Gospel for Sunday, November 8th, 2015

Gospel for November 8th: “Denunciation of the Scribes” and “The Poor Widow’s Contribution”

In the course of his teaching he said, “Beware of the scribes, who like to go around in long robes and accept greetings in the marketplaces, seats of honor in synagogues, and places of honor at banquets. They devour houses of widows and, as a pretext, recite lengthy prayers. They will receive a very severe condemnation.

He sat down opposite the treasury and observed how the crowd put money into the treasury. Many rich people put in large sums. A poor widow also came and put in two small coins worth a few cents. Calling his disciples to himself, he said to them, “Amen, I say to you, this poor widow put in more than all the other contributors to the treasury. For they have all contributed from their surplus wealth, but she, from her poverty, has contributed all she had, her whole livelihood.


By juxtaposing the “Denunciation of the Scribes” and “The Poor Widow’s Contribution,” today’s gospel provides on opportunity to consider appearances. On first reading, with other gospel passages in which Jesus denounces the scribes, the Pharisees, and the rich, I find Jesus’s lesson obvious: One seeking God should not model his or her behavior after the selfish ostentation of the scribes and the rich, but rather the genuine self-sacrifice of the poor widow. However, on further examination of conscience, I realize that when I find myself among the knowledgeable and rich in my own life, I quickly forget what this lesson demands of me.

I have always been easily impressed by both knowledge and wealth, which are often the indicators of success in our modern culture. When in the presence of a really successful person, I find myself wanting to know what they know or have the things they have so that I may be accepted by this person. I am not even sure that I am seeking the same level of public adoration that these people may have, in other words I don’t want to necessarily trade places with them. However, I cannot deny my need to be included as a friend or peer with this person I admire. In those moments, my mind is not on Jesus or really even on the genuine needs of my successful acquaintance; instead, I am thinking only of me and holding on to some misguided sense of importance or power that I have attached to this person. I have been seduced by an outward appearance that the world adores.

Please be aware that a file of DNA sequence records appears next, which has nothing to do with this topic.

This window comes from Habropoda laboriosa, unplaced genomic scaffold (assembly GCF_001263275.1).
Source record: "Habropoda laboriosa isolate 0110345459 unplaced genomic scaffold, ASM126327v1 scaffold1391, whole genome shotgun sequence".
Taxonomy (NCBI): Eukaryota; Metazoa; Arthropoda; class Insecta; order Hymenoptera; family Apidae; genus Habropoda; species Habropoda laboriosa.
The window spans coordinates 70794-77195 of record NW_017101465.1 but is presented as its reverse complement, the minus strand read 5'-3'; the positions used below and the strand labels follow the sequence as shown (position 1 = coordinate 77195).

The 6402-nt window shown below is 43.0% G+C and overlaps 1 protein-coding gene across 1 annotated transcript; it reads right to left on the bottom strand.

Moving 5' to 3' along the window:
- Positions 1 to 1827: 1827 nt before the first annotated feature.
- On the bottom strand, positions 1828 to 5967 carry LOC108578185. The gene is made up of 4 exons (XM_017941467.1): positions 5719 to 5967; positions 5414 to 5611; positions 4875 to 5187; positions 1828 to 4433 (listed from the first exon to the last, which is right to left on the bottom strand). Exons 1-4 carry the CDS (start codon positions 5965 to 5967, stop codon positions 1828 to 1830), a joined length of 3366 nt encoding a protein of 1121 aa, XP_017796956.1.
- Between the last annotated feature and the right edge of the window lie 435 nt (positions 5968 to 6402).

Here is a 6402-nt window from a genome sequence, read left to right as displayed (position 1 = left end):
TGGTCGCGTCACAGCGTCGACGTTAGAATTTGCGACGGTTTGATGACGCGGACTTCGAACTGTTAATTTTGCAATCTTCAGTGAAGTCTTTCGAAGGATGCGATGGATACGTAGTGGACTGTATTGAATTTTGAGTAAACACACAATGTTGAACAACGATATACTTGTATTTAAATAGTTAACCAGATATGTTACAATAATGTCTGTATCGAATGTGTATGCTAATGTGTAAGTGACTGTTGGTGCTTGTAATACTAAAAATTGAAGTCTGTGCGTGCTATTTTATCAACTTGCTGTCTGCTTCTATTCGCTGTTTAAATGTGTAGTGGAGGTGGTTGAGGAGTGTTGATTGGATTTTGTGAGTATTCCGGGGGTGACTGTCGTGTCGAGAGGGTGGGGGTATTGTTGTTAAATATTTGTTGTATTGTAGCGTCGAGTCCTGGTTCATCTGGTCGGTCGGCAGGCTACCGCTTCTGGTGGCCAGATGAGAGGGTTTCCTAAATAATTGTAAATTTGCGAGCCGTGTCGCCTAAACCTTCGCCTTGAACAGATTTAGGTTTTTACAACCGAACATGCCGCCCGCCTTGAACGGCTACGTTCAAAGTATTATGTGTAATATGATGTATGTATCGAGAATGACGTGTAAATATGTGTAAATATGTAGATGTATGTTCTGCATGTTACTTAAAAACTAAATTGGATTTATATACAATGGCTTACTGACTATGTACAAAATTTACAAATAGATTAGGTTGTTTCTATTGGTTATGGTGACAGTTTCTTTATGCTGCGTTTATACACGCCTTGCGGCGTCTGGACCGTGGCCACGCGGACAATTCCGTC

In contrast, I rarely seek the company of someone like the poor widow, nor do I move to help those in her poverty out of anything more than my own surplus. And yet she is who Jesus holds up as a model. Instead of seeing the appearance of powerlessness and despair, Jesus points to her genuine unselfishness. He is calling us to serve others and deny ourselves as the widow does.

So how does one see beyond appearances to find Jesus in unselfishness? Certainly, I think time with Him in prayer, in the scriptures, in the Eucharist, in the sacraments, and in habitual acts of service all help us to avoid the dangerous distraction of worldly appearances. But I think this gospel reminds of another sobering point. Regardless of how others may see us, Jesus sees through those appearances and knows us for our true motivations. He knows the scribes and Pharisees as hypocrites, and He knows the widow as one of His children despite her appearance of vulnerability. This understanding deflates our pride and returns us to a proper position of humility. We cannot fool Him; it is futile to try. So, we must resign ourselves to God’s will so that we may know Him who can give us eternal life.


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